I blogged about Windows Azure Online Backup in March of this year. What was announced then was a way to get an offsite backup of files and folders (only) into Windows Azure directly from Windows Server 2012 (including the Essentials edition).
The online backup market is pretty crowded and competitive. You need to offer something that is different, and preferably, integrated with the customer already has for onsite backups so that the customer does not have to manage 2 backup systems.
Being a cloud service, Windows Azure Online Backup (WAOB) is something that can be tweaked and extended relatively rapidly. And Microsoft has extended it. WAOB will support protecting backup data from SysCtr 2012 SP1 DPM to the cloud.
With the System Center 2012 SP1 release, the Data Protection Manager (DPM) component enables cloud-based backup of datacenter server data to Windows Azure storage. System Center 2012 SP1 administrators use the downloadable Windows Azure Online Backup agent to leverage their existing protection, recovery and monitoring workflows to seamlessly integrate cloud-based backups alongside their disk/tape based backups. DPM’s short term, local backup continues to offer quicker disk–based point recoveries when business demands it, while the Windows Azure backup provides the peace of mind & reduction in TCO that comes with offsite backups. In addition to files and folders, DPM also enables Virtual Machine backups to be stored in the cloud.
What this means is that you can:
- Continue to reap the rewards of your investment in DPM for on-premises backups to disk and/or tape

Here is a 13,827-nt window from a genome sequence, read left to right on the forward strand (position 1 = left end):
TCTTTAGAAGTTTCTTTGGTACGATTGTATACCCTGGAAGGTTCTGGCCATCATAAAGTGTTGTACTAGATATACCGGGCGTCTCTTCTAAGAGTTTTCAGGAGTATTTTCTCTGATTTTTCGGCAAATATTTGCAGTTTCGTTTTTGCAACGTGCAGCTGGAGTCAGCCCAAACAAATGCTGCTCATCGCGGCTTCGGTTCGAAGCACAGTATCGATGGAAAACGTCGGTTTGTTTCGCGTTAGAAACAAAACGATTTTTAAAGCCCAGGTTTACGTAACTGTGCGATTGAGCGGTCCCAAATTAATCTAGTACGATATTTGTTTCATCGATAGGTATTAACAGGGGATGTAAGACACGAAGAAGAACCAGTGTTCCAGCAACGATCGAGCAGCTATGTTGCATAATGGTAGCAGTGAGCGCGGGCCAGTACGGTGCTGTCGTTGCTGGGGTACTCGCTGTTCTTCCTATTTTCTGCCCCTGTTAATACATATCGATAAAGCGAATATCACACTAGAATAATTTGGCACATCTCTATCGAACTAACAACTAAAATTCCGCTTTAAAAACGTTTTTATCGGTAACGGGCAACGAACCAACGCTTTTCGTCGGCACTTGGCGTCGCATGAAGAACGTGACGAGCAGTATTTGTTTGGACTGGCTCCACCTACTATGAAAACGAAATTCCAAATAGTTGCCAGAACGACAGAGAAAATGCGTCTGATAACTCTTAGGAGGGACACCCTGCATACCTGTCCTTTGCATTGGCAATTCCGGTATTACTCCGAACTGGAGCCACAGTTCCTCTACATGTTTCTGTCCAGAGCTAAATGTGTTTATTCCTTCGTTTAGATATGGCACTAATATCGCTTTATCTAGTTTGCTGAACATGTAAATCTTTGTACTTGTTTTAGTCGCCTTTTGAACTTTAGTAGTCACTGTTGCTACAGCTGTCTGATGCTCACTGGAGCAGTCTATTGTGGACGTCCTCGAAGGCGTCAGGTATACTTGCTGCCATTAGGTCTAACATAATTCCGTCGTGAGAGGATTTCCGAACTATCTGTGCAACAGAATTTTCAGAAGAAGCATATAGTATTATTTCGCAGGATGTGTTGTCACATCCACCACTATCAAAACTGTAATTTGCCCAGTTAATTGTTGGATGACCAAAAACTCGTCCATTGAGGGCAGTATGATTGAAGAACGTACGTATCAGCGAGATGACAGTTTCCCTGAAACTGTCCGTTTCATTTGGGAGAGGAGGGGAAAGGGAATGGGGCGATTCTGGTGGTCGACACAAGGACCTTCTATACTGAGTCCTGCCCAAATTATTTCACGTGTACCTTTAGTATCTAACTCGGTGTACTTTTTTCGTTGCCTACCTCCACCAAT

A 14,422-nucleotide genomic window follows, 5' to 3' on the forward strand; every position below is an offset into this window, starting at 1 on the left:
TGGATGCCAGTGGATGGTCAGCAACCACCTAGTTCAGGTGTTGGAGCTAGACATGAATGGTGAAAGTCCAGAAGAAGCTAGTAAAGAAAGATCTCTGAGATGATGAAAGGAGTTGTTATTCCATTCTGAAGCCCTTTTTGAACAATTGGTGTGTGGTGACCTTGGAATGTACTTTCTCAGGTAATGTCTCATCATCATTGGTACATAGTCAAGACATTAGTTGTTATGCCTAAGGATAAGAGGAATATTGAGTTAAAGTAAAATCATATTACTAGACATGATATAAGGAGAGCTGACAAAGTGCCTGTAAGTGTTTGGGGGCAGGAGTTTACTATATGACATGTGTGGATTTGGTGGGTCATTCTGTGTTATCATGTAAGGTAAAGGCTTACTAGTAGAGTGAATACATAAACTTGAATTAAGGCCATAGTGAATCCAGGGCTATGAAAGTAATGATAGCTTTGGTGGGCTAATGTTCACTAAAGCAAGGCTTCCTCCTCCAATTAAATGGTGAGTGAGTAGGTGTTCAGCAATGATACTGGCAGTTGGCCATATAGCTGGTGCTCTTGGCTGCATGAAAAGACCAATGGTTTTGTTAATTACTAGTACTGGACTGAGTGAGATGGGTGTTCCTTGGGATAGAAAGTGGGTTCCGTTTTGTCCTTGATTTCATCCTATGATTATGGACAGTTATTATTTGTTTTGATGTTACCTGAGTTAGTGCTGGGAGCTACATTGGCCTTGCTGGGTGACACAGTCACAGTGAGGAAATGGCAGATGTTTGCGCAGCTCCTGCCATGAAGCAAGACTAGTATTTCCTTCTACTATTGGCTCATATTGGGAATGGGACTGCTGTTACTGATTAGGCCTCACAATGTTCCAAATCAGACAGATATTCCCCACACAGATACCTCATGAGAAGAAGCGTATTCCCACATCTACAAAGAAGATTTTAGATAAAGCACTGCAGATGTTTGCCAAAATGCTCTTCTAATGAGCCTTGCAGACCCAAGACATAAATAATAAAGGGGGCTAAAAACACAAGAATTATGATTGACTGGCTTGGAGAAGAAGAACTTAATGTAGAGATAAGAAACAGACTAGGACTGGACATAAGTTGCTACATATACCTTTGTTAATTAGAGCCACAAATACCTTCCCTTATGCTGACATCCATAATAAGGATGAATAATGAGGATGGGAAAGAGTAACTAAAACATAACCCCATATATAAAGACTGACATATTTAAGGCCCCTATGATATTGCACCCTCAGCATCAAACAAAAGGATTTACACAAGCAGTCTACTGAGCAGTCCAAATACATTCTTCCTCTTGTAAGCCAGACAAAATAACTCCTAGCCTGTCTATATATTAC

- Extend this functionality to back up to the cloud from the storage pools in DPM
With WAOB you will be able to:
… transparently recover files, folders and VMs from the cloud
There will be block level incremental backups to reduce the length of backup jobs and reduce the amount of data transfer. Data is compressed and encrypted before it leaves your network. And critically important for you to note:
The encryption passphrase is in your control only. Once the data is encrypted, it stays that way in storage in Microsoft. They have no way to decrypt your data without your passphrase. So choose a good one, and document/store is somewhere safe, e.g. with a lawyer or in a deposit box.
There is throttling for bandwidth control. You can verify data integrity in the cloud without restoring it (but test restores are a good thing). You can also configure retention policies – you balance regulatory requirements, business needs, and online storage costs.
To go with this, the Windows Azure Online Backup portal has been launched (last week). You can sign up for a free preview with 300 GB of storage space.
It’s still beta so we don’t know:
- RTM date
- How it will be sold, e.g. via partner channel which is critically important (see Office 365).